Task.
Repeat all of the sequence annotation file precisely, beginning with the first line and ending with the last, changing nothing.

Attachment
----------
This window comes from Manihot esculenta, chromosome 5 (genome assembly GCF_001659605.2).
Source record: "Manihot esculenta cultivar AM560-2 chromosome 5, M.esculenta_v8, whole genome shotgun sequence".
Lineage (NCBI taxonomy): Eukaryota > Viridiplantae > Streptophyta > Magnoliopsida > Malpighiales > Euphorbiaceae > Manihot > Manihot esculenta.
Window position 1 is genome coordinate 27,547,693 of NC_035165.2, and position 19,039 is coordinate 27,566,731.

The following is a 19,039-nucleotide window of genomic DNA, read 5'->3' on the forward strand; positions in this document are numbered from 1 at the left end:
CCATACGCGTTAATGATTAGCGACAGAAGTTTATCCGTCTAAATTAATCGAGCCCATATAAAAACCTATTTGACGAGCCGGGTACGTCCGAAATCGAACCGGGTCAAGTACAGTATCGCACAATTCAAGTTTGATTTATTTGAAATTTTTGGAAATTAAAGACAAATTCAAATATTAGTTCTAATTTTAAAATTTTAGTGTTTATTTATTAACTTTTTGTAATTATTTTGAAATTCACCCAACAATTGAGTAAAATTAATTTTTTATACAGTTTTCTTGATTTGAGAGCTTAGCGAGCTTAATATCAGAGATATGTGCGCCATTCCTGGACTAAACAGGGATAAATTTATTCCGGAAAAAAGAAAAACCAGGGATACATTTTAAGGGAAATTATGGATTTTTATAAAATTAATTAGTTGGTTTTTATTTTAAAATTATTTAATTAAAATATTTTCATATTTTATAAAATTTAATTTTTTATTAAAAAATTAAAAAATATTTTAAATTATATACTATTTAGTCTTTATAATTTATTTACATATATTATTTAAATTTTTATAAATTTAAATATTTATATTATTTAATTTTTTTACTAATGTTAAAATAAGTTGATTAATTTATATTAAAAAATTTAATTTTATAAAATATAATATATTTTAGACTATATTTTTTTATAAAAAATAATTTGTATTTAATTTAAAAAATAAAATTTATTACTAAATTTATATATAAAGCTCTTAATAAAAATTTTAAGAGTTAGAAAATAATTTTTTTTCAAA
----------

This window comes from Manihot esculenta, chromosome 5 (genome assembly GCF_001659605.2).
Source record: "Manihot esculenta cultivar AM560-2 chromosome 5, M.esculenta_v8, whole genome shotgun sequence".
Lineage (NCBI taxonomy): Eukaryota > Viridiplantae > Streptophyta > Magnoliopsida > Malpighiales > Euphorbiaceae > Manihot > Manihot esculenta.
Window position 1 is genome coordinate 27,547,693 of NC_035165.2, and position 19,039 is coordinate 27,566,731.

The following is a 19,039-nucleotide window of genomic DNA, read 5'->3' on the forward strand; positions in this document are numbered from 1 at the left end:
CCATACGCGTTAATGATTAGCGACAGAAGTTTATCCGTCTAAATTAATCGAGCCCATATAAAAACCTATTTGACGAGCCGGGTACGTCCGAAATCGAACCGGGTCAAGTACAGTATCGCACAATTCAAGTTTGATTTATTTGAAATTTTTGGAAATTAAAGACAAATTCAAATATTAGTTCTAATTTTAAAATTTTAGTGTTTATTTATTAACTTTTTGTAATTATTTTGAAATTCACCCAACAATTGAGTAAAATTAATTTTTTATACAGTTTTCTTGATTTGAGAGCTTAGCGAGCTTAATATCAGAGATATGTGCGCCATTCCTGGACTAAACAGGGATAAATTTATTCCGGAAAAAAGAAAAACCAGGGATACATTTTAAGGGAAATTATGGATTTTTATAAAATTAATTAGTTGGTTTTTATTTTAAAATTATTTAATTAAAATATTTTCATATTTTATAAAATTTAATTTTTTATTAAAAAATTAAAAAATATTTTAAATTATATACTATTTAGTCTTTATAATTTATTTACATATATTATTTAAATTTTTATAAATTTAAATATTTATATTATTTAATTTTTTTACTAATGTTAAAATAAGTTGATTAATTTATATTAAAAAATTTAATTTTATAAAATATAATATATTTTAGACTATATTTTTTTATAAAAAATAATTTGTATTTAATTTAAAAAATAAAATTTATTACTAAATTTATATATAAAGCTCTTAATAAAAATTTTAAGAGTTAGAAAATAATTTTTTTTCAAA